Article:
US labor market cooling from overheated conditions – Fed

Al Greenwood


HOUSTON (ICIS)–The US labor market has cooled from its overheated conditions two years ago, but the Federal Reserve still wants more signs that inflation is approaching its goal of 2% before it starts lowering its benchmark interest rate, the chairman of the central bank said on Wednesday.

Earlier, the Federal Reserve voted to maintain interest rates at 5.25-5.5%. It also lowered its forecast for future rate cuts to one quarter-point decline, down from three in its last forecast in March.

The Fed also slightly increased its forecast for inflation.

The US central bank has a dual mandate of promoting maximum employment and price stability.

Earlier in the decade, the nation’s ultra-tight labor market contributed to wage inflation.

The labor market remains strong, but it is gradually cooling and rebalancing, said Jerome Powell, Fed chairman. He made his comments during a press conference following the Fed’s interest rate announcement.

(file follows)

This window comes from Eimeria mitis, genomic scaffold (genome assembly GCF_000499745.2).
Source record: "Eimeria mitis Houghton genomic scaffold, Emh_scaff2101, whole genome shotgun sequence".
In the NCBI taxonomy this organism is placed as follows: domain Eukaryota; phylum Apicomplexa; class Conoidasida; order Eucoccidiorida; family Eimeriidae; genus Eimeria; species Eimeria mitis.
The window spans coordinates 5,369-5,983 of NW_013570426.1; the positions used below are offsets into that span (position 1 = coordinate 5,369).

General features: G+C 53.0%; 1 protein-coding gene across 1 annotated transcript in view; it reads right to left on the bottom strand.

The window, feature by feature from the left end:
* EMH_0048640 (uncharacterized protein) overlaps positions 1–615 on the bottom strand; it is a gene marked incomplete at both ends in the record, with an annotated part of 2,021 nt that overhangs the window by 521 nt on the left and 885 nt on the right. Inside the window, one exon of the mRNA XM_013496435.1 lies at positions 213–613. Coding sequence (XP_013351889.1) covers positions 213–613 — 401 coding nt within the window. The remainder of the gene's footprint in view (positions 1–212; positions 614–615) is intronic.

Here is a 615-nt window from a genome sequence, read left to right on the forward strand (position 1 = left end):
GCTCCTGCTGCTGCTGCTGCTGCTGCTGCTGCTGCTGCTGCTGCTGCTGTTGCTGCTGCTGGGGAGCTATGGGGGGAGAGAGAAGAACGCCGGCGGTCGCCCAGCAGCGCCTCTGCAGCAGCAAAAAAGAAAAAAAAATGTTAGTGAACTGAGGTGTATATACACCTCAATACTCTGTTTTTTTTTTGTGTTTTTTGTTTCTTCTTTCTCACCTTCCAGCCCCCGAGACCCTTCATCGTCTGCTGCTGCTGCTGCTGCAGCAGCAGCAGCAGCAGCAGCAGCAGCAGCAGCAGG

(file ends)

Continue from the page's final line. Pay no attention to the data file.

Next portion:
Job openings remain high and exceed the number of unemployed people. Wages are running above a sustainable path, Powell said.

Still, those job openings have fallen from even higher levels, he said. Increased immigration and higher rates of labor participation have helped restore balance in the job market.

Powell said the current US labor market is comparable to the years immediately before the COVID-19 pandemic, when the unemployment rate reached multidecade lows.

In addition to the cooling labor market, Powell highlighted the May consumer price index (CPI), a measure of inflation that was published earlier on Wednesday.

Month on month, the CPI was unchanged.

“We welcome today’s reading and hope for more like that,” Powell said.

The Fed itself noted that inflation has made modest progress in recent months in approaching its 2% target.

Still, Powell stressed that the Federal Reserve needs more signs that inflation is under control before it will start loosening monetary policy and lowering rates.

In fact, when data like the CPI is released on the same day that the Fed publishes its economic forecasts, most members do not update their projections, Powell said. “You don’t want to be too motivated by a single data point.”

The need for more data helps explain why the Fed increased its forecast for 2024 inflation while noting modest progress towards meeting the 2% goal.

That progress took place in recent months. Progress needs to continue before the Fed is confident that it can start lowering interest rates without triggering an even faster rate of inflation.


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